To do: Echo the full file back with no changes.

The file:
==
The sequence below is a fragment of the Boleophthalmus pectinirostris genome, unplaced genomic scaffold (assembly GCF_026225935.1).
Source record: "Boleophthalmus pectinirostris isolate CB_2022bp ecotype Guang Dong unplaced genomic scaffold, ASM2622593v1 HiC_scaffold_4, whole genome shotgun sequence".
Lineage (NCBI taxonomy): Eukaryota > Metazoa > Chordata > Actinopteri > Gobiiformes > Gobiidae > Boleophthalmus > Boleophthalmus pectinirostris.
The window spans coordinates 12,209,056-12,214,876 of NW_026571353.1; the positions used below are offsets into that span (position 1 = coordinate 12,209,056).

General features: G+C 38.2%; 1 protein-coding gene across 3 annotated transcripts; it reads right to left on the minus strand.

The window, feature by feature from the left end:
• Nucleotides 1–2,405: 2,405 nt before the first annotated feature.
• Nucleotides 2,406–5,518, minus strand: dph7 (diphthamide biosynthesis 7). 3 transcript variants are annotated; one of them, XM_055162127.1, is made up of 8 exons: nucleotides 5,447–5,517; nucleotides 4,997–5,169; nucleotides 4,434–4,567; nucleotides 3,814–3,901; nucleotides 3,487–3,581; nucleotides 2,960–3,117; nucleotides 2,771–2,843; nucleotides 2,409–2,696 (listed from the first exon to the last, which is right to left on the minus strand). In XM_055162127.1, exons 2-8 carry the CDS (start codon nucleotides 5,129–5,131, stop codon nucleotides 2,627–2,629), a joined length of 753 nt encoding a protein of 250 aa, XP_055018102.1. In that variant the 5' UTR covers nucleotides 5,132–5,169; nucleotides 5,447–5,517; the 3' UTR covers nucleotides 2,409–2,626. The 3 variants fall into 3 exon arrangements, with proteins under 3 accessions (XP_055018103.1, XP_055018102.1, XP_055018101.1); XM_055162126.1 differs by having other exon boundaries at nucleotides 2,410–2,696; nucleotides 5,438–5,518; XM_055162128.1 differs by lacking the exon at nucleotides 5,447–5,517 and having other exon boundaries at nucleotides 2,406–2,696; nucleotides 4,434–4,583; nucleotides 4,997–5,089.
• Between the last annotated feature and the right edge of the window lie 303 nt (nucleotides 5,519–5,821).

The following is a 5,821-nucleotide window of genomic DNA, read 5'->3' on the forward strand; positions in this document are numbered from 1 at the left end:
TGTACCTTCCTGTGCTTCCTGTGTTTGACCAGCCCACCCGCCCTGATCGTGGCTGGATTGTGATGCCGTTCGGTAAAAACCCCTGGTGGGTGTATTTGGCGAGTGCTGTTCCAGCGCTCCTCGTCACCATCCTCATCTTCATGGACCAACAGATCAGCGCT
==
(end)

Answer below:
The sequence below is a fragment of the Boleophthalmus pectinirostris genome, unplaced genomic scaffold (assembly GCF_026225935.1).
Source record: "Boleophthalmus pectinirostris isolate CB_2022bp ecotype Guang Dong unplaced genomic scaffold, ASM2622593v1 HiC_scaffold_4, whole genome shotgun sequence".
Lineage (NCBI taxonomy): Eukaryota > Metazoa > Chordata > Actinopteri > Gobiiformes > Gobiidae > Boleophthalmus > Boleophthalmus pectinirostris.
The window spans coordinates 12,209,056-12,214,876 of NW_026571353.1; the positions used below are offsets into that span (position 1 = coordinate 12,209,056).

General features: G+C 38.2%; 1 protein-coding gene across 3 annotated transcripts; it reads right to left on the minus strand.

The window, feature by feature from the left end:
• Nucleotides 1–2,405: 2,405 nt before the first annotated feature.
• Nucleotides 2,406–5,518, minus strand: dph7 (diphthamide biosynthesis 7). 3 transcript variants are annotated; one of them, XM_055162127.1, is made up of 8 exons: nucleotides 5,447–5,517; nucleotides 4,997–5,169; nucleotides 4,434–4,567; nucleotides 3,814–3,901; nucleotides 3,487–3,581; nucleotides 2,960–3,117; nucleotides 2,771–2,843; nucleotides 2,409–2,696 (listed from the first exon to the last, which is right to left on the minus strand). In XM_055162127.1, exons 2-8 carry the CDS (start codon nucleotides 5,129–5,131, stop codon nucleotides 2,627–2,629), a joined length of 753 nt encoding a protein of 250 aa, XP_055018102.1. In that variant the 5' UTR covers nucleotides 5,132–5,169; nucleotides 5,447–5,517; the 3' UTR covers nucleotides 2,409–2,626. The 3 variants fall into 3 exon arrangements, with proteins under 3 accessions (XP_055018103.1, XP_055018102.1, XP_055018101.1); XM_055162126.1 differs by having other exon boundaries at nucleotides 2,410–2,696; nucleotides 5,438–5,518; XM_055162128.1 differs by lacking the exon at nucleotides 5,447–5,517 and having other exon boundaries at nucleotides 2,406–2,696; nucleotides 4,434–4,583; nucleotides 4,997–5,089.
• Between the last annotated feature and the right edge of the window lie 303 nt (nucleotides 5,519–5,821).

The following is a 5,821-nucleotide window of genomic DNA, read 5'->3' on the forward strand; positions in this document are numbered from 1 at the left end:
TGTACCTTCCTGTGCTTCCTGTGTTTGACCAGCCCACCCGCCCTGATCGTGGCTGGATTGTGATGCCGTTCGGTAAAAACCCCTGGTGGGTGTATTTGGCGAGTGCTGTTCCAGCGCTCCTCGTCACCATCCTCATCTTCATGGACCAACAGATCAGCGCT